• How will I guide my child through a different social, cultural and academic culture than the one I grew up in and am familiar with?
  • What happens if I encounter something different? Am I brave enough to ask for help?
  • How can I take the best of both worlds without compromising my identity and values?

You may wonder why an American would be the best person to help you feel settled in the USA. Since I became involved in the NRI Indian community in the US in 1996, I have taken a keen interest to build bridges between our cultures and communities. We have so much to learn from each other. From my personal experience living in India and earning a master’s degree, I know my American study habits and individualized approach to learning would have given my teachers no option but to fail me. I would have had to come back to the US without a degree. But, I learned the Indian way to be successful and I ended up graduating first class. It was not an easy road because I had to change my mindset and behavior to become successful. I had no guide, no cross-cultural coach. That was my inspiration to do this work in the US as I saw so many bright, educated Indians in the US with good intentions and ambition but with a clear misunderstanding of how to handle various situations. I have known Indians who have lost a chance to interview for a job due to not Americanizing their resume properly and, once on the job, missing out on promotions their American counterparts would have taken without hesitation. These kinds of mistakes cost these Indians dearly in reputation, job offers and hefty promotions. Though some may have chalked it up to discrimination and let resentment set in, when these situations were analyzed by me; I found different answers. As a cross-cultural detective, I found out the cultural impressions had by Indians from growing up in India mixed with stereotypes had of American ways (which were untrue) often caused missed opportunities. If I put a dollar amount on these- it can range from a few thousand dollars a year promotion to yearly salaries of US100k or more.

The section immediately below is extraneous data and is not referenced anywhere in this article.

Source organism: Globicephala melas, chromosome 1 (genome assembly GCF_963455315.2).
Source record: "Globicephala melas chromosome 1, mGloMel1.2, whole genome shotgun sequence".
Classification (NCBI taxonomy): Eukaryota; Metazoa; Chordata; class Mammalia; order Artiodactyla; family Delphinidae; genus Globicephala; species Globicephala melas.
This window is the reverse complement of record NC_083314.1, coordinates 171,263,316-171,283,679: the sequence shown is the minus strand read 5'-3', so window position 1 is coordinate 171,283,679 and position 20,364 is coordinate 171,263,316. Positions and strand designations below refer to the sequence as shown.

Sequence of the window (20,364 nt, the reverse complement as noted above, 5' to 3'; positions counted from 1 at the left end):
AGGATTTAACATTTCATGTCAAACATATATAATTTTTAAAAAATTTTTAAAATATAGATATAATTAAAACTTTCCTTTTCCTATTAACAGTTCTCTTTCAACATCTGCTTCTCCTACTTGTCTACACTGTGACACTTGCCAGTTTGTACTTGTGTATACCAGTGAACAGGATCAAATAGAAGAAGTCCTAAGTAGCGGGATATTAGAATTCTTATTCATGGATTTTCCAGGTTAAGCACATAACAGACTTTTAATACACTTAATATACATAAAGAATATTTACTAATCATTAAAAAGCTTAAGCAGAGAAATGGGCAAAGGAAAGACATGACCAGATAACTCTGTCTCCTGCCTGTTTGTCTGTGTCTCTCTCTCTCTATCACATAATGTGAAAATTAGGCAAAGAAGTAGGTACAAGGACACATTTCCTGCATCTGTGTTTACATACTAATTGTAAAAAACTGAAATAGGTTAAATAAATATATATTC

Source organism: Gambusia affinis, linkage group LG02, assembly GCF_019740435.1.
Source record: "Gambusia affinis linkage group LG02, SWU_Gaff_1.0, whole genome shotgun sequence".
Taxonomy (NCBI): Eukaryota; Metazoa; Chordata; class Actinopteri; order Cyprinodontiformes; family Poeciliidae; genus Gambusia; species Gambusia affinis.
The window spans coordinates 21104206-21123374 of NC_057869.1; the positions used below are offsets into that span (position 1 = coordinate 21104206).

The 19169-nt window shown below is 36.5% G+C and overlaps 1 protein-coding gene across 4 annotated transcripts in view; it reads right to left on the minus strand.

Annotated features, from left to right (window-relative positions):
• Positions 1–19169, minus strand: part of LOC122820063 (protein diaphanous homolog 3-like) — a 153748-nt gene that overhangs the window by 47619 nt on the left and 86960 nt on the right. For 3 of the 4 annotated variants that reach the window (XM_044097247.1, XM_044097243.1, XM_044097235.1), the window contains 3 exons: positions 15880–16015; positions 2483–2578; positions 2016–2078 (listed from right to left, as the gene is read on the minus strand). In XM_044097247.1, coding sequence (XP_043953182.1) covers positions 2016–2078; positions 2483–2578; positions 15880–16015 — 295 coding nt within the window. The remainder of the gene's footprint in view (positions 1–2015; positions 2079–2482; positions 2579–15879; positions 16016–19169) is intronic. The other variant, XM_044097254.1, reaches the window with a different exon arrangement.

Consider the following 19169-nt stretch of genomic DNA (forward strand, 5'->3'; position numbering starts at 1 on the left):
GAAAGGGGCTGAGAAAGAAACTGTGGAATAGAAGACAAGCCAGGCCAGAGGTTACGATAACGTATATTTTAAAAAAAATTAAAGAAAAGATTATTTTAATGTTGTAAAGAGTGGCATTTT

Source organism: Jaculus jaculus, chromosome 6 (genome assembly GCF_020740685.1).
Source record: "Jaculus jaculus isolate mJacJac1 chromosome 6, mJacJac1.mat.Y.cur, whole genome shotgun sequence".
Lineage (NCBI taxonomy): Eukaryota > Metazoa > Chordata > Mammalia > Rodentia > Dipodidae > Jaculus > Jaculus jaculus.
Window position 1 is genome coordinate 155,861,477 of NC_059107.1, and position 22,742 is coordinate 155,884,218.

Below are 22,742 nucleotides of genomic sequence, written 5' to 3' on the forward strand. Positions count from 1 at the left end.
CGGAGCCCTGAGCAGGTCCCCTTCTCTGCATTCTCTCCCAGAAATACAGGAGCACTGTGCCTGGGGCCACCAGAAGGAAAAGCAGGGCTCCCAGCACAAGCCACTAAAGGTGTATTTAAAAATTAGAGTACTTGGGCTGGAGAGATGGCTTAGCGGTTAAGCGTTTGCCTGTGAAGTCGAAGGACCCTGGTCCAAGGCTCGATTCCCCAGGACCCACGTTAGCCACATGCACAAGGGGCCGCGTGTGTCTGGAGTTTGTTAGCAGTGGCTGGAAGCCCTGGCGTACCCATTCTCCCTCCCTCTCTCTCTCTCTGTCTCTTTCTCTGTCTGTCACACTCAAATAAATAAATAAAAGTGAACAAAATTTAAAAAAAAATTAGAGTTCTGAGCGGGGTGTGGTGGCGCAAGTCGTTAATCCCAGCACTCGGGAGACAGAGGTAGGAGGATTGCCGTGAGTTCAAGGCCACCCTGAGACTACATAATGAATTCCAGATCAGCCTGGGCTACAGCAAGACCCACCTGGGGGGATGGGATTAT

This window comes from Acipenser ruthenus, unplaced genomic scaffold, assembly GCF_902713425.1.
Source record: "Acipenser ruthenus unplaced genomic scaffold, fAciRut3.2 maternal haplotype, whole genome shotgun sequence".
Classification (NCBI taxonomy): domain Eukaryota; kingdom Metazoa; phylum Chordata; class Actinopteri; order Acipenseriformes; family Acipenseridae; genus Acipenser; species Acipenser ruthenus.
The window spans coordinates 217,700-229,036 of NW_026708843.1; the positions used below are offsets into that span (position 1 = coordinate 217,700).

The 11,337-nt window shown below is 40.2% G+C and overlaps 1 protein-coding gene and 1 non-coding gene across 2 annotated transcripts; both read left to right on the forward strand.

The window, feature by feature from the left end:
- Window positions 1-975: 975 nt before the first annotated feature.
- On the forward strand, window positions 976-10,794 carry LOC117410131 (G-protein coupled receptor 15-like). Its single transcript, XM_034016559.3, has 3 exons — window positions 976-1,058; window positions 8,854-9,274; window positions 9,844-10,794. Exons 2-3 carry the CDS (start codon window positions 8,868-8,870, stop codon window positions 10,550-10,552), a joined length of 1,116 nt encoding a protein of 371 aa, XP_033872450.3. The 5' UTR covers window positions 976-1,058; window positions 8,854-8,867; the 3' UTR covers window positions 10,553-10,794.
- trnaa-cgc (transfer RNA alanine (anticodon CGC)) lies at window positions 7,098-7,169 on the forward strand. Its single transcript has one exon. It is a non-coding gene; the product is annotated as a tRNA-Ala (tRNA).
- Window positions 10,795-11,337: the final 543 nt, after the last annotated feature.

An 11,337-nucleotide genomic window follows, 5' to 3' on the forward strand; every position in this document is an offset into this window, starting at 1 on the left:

The thing that struck me most and leaves me aching to help you is that many of these costly mistakes were made purely out of misinformation or a lack of correct information. Acting Indian in America can be advantageous, but not in all situations. In particular situations the Indian habits, mannerisms and mindset has prevented well-deserving Indians from missing great opportunities, better career paths and more personal fulfillment.

Since 1996, I have learned the struggles of Indians in America through casual Indian acquaintances, close desi friends and my Indian family. In addition to making mistakes, many Desis in the USA (or abroad anywhere, for that matter) are worried how taking up these American ways to achieve success will threaten their Indian identity. I understand your Indian roots, cultural heritage and mother tongue is important to you. I deeply respect that because of my deep affinity for India. I can help you avoid costly mistakes in America while helping you maintain your Indian identity. It sounds like a tall and impossible order; but it can be done. The world is in your hands. Take charge of your destiny.

Read Jennifer Kumar's bio here.Frequently Asked Questions about coaching (FAQ).

Though I specialize in helping Indians, I understand these concerns are faced by immigrants from various countries. I am open to talking with your other international friends in the US who are from countries other than India.